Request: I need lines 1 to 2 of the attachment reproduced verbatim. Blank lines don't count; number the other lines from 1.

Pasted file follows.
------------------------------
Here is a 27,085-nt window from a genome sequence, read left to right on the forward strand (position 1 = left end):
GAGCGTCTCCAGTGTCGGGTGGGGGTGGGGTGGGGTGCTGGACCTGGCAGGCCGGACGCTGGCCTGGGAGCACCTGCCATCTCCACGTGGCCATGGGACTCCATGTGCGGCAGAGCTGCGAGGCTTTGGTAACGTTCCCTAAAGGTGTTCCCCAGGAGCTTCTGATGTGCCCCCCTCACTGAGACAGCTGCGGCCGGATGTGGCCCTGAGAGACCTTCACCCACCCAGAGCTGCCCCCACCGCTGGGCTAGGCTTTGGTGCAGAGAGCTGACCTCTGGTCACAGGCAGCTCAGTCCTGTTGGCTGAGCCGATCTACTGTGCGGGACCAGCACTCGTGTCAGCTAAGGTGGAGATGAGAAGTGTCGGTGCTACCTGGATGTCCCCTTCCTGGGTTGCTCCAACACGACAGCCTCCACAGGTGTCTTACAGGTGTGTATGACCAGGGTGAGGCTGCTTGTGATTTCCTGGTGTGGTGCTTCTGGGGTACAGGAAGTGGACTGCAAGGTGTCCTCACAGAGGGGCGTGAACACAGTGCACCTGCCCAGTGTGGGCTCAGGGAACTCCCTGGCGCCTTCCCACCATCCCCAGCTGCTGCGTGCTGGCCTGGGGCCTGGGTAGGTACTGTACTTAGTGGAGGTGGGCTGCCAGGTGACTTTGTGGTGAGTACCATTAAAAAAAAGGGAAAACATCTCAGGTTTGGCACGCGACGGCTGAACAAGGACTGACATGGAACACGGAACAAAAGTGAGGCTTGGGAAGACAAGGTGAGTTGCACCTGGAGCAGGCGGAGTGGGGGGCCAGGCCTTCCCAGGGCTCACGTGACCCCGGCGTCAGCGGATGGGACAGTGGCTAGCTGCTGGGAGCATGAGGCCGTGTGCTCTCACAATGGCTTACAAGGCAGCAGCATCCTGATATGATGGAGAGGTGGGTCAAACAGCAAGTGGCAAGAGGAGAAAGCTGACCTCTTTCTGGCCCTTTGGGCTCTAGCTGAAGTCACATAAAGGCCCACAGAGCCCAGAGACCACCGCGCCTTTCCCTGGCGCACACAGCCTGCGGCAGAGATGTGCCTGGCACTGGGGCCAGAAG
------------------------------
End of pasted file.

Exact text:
Here is a 27,085-nt window from a genome sequence, read left to right on the forward strand (position 1 = left end):
GAGCGTCTCCAGTGTCGGGTGGGGGTGGGGTGGGGTGCTGGACCTGGCAGGCCGGACGCTGGCCTGGGAGCACCTGCCATCTCCACGTGGCCATGGGACTCCATGTGCGGCAGAGCTGCGAGGCTTTGGTAACGTTCCCTAAAGGTGTTCCCCAGGAGCTTCTGATGTGCCCCCCTCACTGAGACAGCTGCGGCCGGATGTGGCCCTGAGAGACCTTCACCCACCCAGAGCTGCCCCCACCGCTGGGCTAGGCTTTGGTGCAGAGAGCTGACCTCTGGTCACAGGCAGCTCAGTCCTGTTGGCTGAGCCGATCTACTGTGCGGGACCAGCACTCGTGTCAGCTAAGGTGGAGATGAGAAGTGTCGGTGCTACCTGGATGTCCCCTTCCTGGGTTGCTCCAACACGACAGCCTCCACAGGTGTCTTACAGGTGTGTATGACCAGGGTGAGGCTGCTTGTGATTTCCTGGTGTGGTGCTTCTGGGGTACAGGAAGTGGACTGCAAGGTGTCCTCACAGAGGGGCGTGAACACAGTGCACCTGCCCAGTGTGGGCTCAGGGAACTCCCTGGCGCCTTCCCACCATCCCCAGCTGCTGCGTGCTGGCCTGGGGCCTGGGTAGGTACTGTACTTAGTGGAGGTGGGCTGCCAGGTGACTTTGTGGTGAGTACCATTAAAAAAAAGGGAAAACATCTCAGGTTTGGCACGCGACGGCTGAACAAGGACTGACATGGAACACGGAACAAAAGTGAGGCTTGGGAAGACAAGGTGAGTTGCACCTGGAGCAGGCGGAGTGGGGGGCCAGGCCTTCCCAGGGCTCACGTGACCCCGGCGTCAGCGGATGGGACAGTGGCTAGCTGCTGGGAGCATGAGGCCGTGTGCTCTCACAATGGCTTACAAGGCAGCAGCATCCTGATATGATGGAGAGGTGGGTCAAACAGCAAGTGGCAAGAGGAGAAAGCTGACCTCTTTCTGGCCCTTTGGGCTCTAGCTGAAGTCACATAAAGGCCCACAGAGCCCAGAGACCACCGCGCCTTTCCCTGGCGCACACAGCCTGCGGCAGAGATGTGCCTGGCACTGGGGCCAGAAG